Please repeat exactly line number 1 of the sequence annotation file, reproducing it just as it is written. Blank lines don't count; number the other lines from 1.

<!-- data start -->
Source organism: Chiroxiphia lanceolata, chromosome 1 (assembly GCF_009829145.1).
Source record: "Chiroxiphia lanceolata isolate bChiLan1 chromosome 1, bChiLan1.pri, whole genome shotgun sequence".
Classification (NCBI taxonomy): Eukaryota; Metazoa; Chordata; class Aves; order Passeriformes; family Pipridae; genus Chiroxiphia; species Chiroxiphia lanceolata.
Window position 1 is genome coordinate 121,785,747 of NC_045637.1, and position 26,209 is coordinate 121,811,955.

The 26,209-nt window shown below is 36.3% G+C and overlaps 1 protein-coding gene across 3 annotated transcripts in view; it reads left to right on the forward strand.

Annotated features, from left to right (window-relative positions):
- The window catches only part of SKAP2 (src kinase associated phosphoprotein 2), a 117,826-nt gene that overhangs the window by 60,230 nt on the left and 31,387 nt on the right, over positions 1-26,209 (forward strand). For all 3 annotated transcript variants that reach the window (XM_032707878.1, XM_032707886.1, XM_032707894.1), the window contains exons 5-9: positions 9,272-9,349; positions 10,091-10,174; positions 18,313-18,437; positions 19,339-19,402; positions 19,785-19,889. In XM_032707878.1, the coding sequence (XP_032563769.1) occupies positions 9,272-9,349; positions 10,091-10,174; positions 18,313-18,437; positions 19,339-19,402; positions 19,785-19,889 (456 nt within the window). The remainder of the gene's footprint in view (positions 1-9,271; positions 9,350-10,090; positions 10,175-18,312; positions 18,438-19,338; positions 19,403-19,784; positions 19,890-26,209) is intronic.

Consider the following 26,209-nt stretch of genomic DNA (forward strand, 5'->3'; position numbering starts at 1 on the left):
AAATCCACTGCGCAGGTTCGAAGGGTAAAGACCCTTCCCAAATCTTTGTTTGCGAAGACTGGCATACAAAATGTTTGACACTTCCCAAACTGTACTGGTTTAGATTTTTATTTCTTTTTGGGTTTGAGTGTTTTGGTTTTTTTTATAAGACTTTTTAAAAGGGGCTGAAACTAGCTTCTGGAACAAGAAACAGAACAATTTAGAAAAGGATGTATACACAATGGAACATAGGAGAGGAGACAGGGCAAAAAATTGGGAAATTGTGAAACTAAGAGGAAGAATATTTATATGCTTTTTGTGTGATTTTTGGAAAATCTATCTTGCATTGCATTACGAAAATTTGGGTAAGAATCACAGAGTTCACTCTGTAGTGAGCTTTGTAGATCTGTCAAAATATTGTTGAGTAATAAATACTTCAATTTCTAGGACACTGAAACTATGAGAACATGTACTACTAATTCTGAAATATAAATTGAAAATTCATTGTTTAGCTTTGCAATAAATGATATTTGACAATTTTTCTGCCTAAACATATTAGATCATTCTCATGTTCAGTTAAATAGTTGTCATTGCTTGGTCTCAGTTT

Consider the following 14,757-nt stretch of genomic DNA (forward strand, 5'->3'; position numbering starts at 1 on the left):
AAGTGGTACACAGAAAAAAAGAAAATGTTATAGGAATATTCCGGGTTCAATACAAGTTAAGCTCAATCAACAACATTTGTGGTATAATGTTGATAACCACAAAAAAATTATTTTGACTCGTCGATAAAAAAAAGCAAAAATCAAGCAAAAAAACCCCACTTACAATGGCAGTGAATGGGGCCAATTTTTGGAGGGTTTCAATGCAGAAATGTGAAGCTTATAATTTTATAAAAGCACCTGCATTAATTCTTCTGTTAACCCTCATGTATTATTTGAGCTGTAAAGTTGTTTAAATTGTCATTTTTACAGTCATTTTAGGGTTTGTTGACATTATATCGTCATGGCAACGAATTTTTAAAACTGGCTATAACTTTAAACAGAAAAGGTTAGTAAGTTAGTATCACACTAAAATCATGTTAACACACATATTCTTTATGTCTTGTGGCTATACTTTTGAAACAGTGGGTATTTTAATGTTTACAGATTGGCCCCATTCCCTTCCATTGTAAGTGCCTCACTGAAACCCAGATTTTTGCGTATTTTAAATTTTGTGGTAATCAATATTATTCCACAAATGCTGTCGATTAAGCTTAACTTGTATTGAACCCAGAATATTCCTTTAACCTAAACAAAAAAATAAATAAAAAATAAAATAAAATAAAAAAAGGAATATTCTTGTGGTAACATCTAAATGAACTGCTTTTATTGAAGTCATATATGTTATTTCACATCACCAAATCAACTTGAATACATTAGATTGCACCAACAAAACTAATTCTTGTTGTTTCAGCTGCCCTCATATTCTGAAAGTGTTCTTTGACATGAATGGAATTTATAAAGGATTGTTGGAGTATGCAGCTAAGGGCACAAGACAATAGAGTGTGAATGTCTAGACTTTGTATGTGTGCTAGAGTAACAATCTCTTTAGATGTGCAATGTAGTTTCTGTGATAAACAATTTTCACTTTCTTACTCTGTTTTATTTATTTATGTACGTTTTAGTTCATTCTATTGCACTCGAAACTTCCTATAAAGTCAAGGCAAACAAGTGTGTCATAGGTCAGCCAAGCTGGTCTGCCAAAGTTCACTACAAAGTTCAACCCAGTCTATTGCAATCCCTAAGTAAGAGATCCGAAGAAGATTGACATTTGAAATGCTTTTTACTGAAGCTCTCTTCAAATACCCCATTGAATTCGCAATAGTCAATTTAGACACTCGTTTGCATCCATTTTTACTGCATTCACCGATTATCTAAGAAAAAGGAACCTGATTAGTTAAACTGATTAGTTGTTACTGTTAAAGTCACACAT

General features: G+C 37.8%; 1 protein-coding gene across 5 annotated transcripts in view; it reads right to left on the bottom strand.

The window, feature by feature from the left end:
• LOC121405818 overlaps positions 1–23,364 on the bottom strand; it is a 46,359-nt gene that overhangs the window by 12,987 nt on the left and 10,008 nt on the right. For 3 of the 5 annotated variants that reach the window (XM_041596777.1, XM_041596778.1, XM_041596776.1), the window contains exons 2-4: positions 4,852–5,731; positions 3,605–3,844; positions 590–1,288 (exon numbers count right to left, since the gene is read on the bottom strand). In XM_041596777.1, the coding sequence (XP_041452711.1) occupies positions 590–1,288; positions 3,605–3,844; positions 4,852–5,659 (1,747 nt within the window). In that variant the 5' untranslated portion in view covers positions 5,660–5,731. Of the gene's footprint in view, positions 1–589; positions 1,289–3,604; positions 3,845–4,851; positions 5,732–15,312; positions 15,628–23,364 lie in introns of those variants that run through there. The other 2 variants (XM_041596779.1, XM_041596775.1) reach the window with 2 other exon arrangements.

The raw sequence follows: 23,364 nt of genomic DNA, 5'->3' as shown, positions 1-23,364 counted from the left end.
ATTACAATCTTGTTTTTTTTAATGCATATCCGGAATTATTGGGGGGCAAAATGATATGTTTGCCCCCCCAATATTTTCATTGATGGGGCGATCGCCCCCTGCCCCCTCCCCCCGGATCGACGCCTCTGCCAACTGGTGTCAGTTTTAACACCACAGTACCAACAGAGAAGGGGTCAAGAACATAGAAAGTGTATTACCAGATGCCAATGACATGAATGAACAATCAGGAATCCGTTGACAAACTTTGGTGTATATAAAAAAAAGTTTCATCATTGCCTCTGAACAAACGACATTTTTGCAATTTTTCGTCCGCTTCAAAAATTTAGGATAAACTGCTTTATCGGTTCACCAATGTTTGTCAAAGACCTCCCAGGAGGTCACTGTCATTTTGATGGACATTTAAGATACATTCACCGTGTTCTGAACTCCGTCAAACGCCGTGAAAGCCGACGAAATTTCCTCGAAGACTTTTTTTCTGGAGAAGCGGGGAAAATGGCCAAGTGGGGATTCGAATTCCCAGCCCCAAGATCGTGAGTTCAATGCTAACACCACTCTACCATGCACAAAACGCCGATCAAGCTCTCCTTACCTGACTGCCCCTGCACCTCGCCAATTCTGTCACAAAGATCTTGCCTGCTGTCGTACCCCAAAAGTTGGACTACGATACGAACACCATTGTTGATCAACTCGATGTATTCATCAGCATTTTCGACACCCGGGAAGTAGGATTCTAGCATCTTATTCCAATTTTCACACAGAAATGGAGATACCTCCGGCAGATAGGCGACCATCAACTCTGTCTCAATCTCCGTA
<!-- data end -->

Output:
Source organism: Chiroxiphia lanceolata, chromosome 1 (assembly GCF_009829145.1).